In this embodiment, the message exchange may happen in real-time (e.g., chat) or time- shifted (e.g., posting messages). For example, users at a site such as CNN.com could communicate with other users who are on that site at the same time, or who come to the site at other times. The present invention is modified to use the web site address (e.g., www.local2me.com) the user is viewing to match the user with other users. Alternatively it could use the address of a specific page being viewed within the web site (e.g., VvΛvw.local2me.com/community/interaet.html). For real-time message exchange in this embodiment, the web site or page the user is viewing is used for user profile values. Users can set as part of their user profile acceptance criteria one or many web pages or web sites. As an example, a user at CNN.com' s user profile data would include CNN.com as his currently viewed web site (or alternatively a page within the site). His user profile acceptance criteria could include all users at CNN.com, ABCsports.com, MSNBC.com, and PBS.org. For time-shifted message exchange, the web site or page the user is viewing when he posts a message is stored as part of the message profile data (not the user profile data). Other users can set as part of their message profile acceptance criteria one or many web pages or sites. An example: user X goes to eBay.com and posts a message using the present invention, and then leaves the web site. User Y goes to eBay.com and sees user X's message if X and Y form a two-way match of user profiles to user profile criteria and if user Y's message profile criteria matches to user X's posted message's message profile data.
To summarize the web surfing community forums embodiment, let's take an example. A single forum, called "web surfers," is created by Local2Me.com to dynamically match web surfers from all over the world as they are surfing web sites. It allows users to chat with each other in a group forum when they are on the same web site. A user John joins the 'web surfers" forum through the Local2Me.com web site. He sets his user profile as a 23 year old single male, living in New York City. He sets his user profile acceptance criteria to match men and women between ages of 18-28, within 100 miles of him. A separate window for chatting opens next to his main browser window. John now begins surfing the web in his main browser window, and as he enters each web site, the chatting window updates to show him the users also browsing that web site that he's matched to. John can now exchange messages with users as he surfs the web. Clearly, in the burgeoning online communications arena there will be other electronic forums that can apply the present invention to great avail.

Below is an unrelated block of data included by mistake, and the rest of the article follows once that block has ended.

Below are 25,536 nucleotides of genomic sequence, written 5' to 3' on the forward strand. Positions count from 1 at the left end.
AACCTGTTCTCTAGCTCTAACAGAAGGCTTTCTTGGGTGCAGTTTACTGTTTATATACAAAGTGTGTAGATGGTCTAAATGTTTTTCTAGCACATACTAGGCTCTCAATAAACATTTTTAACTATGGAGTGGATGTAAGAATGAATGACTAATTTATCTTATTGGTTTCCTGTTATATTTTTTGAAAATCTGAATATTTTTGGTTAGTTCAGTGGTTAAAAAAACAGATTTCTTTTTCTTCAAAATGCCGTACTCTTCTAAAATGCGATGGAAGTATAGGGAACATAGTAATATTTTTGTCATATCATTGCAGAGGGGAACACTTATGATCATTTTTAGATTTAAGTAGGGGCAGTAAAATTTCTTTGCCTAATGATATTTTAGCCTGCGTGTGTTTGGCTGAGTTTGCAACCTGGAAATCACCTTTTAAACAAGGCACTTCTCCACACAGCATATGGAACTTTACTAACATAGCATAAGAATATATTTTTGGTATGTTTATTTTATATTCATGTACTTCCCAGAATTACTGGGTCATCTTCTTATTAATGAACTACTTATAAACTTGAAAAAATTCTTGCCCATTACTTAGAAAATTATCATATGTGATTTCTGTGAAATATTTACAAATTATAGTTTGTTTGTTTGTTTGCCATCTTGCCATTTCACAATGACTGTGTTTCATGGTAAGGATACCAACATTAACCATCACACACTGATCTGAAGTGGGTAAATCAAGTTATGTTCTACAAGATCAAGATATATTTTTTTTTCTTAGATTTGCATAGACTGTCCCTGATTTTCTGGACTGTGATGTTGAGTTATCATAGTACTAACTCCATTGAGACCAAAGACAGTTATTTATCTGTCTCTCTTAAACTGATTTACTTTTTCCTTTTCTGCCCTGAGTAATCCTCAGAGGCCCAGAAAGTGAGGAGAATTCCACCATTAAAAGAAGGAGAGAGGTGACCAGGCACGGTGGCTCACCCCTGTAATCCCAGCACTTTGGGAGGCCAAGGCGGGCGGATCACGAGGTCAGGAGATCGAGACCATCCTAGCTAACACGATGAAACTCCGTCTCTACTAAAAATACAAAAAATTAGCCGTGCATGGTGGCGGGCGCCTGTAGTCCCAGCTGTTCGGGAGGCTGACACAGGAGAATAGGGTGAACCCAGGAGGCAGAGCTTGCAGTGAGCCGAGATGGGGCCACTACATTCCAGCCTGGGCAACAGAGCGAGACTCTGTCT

CONCLUSION, RAMIFICATIONS, AND SCOPE OF INVENTION
Thus the reader will see that the present invention, Dynamic Matching™ of Users for Group Communication, provides a process by which individuals of all ages and profiles may locate very high quality, personalized matched groups of people for highly satisfying affinity group communications and community.
While my above description contains many specificities, these should not be construed as limitations on the scope of the invention, but rather as an exemplification of one preferred embodiment thereof. Many other variations are possible. Several examples, including newsgroups, online chat, web discussion boards, and instant messaging have been explored in the alternative embodiments section above.
Accordingly, the scope of the invention should be determined not by the embodiment(s) illustrated, but by the appended claims and their legal equivalents.

Claims

CLAIMSWhat is claimed is:
1. A method for enabling users to exchange group electronic mail according to establishd individual profiles and criteria determining individualized groups, comprising the steps of: establishing user subscriptions to an electronic mailing service list by specifying user profiles and profile criteria to screen other users; establishing and storing in a service web server an individualized recipient list of subscribers who form a mutual criteria match with each user; receiving a message sent by a user to the server; filtering the user's recipient list down to a message distribution list using each recipient's message criteria; and distributing the message to matching users.
PCT/US1999/021589 1998-09-15 1999-09-15 Dynamic matchingtm of users for group communication WO2000016209A1 (en)

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US14394799P true 1999-07-15 1999-07-15
US60/143,947 1999-07-15